Wim Wenders at TIFF: Wings of Desire

Wings of Desire, Wim Wenders’ final fictional film from the 1980s, is lighter than a feather. The wispy gates of heaven open to an overcast Berlin in the twilight of The Cold War. Angels float through the streets and listen to the thoughts of the city’s many lonely characters.

The film follows the travels of two angels, Damiel (played by Bruno Ganz) and Cassiel (played by Otto Sander). As Wings of Desire progresses, their once-similar paths diverge in two dramatically different directions. Damiel falls so much in love with a trapeze artist at the local circus that he decides to cross over from the spiritual to the physical world. Cassiel, on the other hand, helplessly witnesses a man commit suicide from the top of a skyscraper. This experience hurts him so much that he is reduced to gloomily wandering the streets alone.

Wenders’ work here is abstract, dreamy, philosophical, and poetic. He continues to up the ante on how an auteur film director can harness the medium to explore the most difficult existential questions. His style, always unconventional, once again reinvents itself as an epic poem on the human condition. Verse after verse is whispered in the soundtrack. Sometimes it’s Damiel and Cassiel that are doing the talking, while other times it’s the brief consciousness of a stranger in a subway car. It’s a dizzying and disorienting aesthetic to be in so many heads at once, further proving the undesirability of being an angel.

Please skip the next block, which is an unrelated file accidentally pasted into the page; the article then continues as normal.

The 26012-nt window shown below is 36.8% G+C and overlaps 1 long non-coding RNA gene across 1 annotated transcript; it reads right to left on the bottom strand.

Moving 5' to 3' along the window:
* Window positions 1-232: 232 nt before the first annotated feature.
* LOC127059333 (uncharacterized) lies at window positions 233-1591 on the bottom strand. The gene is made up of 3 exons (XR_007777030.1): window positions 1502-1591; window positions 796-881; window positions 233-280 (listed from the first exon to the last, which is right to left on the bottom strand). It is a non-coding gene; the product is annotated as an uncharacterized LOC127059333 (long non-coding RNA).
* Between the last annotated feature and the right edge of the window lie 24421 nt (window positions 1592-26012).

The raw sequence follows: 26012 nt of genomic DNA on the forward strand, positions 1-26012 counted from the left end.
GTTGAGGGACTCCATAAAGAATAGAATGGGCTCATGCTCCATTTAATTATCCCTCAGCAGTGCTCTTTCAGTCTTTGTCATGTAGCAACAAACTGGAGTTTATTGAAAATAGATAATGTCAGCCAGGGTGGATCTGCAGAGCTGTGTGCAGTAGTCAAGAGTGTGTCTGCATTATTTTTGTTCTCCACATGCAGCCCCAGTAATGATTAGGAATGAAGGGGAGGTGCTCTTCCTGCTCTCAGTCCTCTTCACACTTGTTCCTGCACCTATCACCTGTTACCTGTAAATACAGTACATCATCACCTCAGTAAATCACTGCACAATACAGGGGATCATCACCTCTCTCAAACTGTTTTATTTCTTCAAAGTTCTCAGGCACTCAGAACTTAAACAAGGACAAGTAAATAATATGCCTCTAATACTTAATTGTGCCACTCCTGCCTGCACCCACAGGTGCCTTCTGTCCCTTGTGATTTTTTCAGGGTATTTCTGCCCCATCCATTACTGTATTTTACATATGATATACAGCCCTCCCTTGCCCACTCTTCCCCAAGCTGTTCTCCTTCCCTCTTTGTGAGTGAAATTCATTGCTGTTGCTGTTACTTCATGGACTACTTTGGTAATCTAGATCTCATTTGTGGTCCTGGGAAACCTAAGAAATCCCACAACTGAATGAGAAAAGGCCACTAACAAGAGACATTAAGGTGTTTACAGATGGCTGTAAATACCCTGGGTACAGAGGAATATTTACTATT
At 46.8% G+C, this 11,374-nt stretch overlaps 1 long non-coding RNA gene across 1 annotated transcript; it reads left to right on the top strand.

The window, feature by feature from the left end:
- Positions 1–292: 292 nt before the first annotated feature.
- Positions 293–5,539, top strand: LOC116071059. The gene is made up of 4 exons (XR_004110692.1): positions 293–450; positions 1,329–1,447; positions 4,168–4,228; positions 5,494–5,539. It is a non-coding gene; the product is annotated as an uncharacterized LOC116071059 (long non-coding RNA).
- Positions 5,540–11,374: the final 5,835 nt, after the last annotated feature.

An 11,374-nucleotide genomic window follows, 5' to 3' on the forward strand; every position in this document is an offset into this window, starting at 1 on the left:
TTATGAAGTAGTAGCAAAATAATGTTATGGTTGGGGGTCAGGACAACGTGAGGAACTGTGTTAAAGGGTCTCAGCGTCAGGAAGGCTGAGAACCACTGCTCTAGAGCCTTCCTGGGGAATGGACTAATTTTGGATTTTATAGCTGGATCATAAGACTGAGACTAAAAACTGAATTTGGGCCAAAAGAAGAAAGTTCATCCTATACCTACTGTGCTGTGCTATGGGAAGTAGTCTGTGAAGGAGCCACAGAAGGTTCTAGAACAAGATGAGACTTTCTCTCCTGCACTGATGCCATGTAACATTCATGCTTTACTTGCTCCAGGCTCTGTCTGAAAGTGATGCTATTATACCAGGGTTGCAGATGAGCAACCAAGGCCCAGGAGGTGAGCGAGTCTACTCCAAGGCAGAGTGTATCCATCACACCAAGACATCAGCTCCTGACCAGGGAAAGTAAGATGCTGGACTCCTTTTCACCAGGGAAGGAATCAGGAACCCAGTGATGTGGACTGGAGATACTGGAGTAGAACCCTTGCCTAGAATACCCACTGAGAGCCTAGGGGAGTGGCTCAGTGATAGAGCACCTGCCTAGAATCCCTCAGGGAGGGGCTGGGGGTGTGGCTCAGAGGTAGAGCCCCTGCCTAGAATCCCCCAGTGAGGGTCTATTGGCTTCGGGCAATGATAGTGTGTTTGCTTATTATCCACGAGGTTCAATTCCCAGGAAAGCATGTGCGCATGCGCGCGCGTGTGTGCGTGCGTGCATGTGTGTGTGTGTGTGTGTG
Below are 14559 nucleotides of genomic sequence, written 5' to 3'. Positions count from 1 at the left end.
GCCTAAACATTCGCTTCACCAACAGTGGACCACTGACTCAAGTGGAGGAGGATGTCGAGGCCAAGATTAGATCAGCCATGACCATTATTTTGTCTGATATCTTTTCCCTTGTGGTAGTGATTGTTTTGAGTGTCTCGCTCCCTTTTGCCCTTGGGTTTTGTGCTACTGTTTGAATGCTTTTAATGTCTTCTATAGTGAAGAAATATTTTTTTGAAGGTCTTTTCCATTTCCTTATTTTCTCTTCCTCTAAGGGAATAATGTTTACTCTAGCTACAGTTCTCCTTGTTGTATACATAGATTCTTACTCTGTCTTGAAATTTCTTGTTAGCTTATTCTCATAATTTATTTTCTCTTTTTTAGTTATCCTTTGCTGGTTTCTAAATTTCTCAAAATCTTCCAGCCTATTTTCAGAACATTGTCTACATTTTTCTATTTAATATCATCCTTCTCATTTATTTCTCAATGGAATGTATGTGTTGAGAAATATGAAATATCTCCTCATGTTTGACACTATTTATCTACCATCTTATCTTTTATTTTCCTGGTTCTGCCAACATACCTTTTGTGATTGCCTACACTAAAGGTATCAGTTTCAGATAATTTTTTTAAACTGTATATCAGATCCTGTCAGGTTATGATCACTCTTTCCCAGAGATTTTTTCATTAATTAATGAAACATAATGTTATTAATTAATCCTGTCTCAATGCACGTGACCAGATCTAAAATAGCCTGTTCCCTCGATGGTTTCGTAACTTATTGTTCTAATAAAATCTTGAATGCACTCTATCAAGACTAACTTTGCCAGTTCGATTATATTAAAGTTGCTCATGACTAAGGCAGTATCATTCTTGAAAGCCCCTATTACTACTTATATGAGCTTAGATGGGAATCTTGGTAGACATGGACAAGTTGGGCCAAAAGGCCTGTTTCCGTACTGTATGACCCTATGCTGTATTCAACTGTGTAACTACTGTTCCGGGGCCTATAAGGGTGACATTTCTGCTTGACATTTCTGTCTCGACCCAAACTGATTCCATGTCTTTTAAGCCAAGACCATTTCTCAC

_________

On the Road: The Films of Wim Wenders is currently taking place at TIFF Bell Lightbox in Toronto. To purchase tickets for the 5:30 pm screening of Wings of Desire on Saturday, March 5th, visit the link here. To purchase tickets for other films part of the retrospective, visit the program page.

Additionally, be sure to check out the sidebar program, Wim’s Films: American Friends & Foreign Influences, running until March 17th. “This deluxe survey, curated by James Quandt, Senior Programmer, TIFF Cinematheque, spotlights fifteen of “Wim’s Films”—road movies and noirs, venerated classics and films maudits—gathered both from evidence (Wenders’ own list of favourites) and inference (of his obvious influences and affinities).” The full guide can be found here.

Here is TIFF’s trailer for the retrospective, On the Road: The Films of Wim Wenders:

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Posted on March 4, 2016, in 2016, Daniel H Reed, director, Film, movie review, movies, review, Toronto and tagged , , , , , , , , , . Bookmark the permalink. 2 Comments.

  1. Daniel, his is one of my most treasured films and I love how you described it

  2. Thanks Marie! It’s not an easy film to do justice to!

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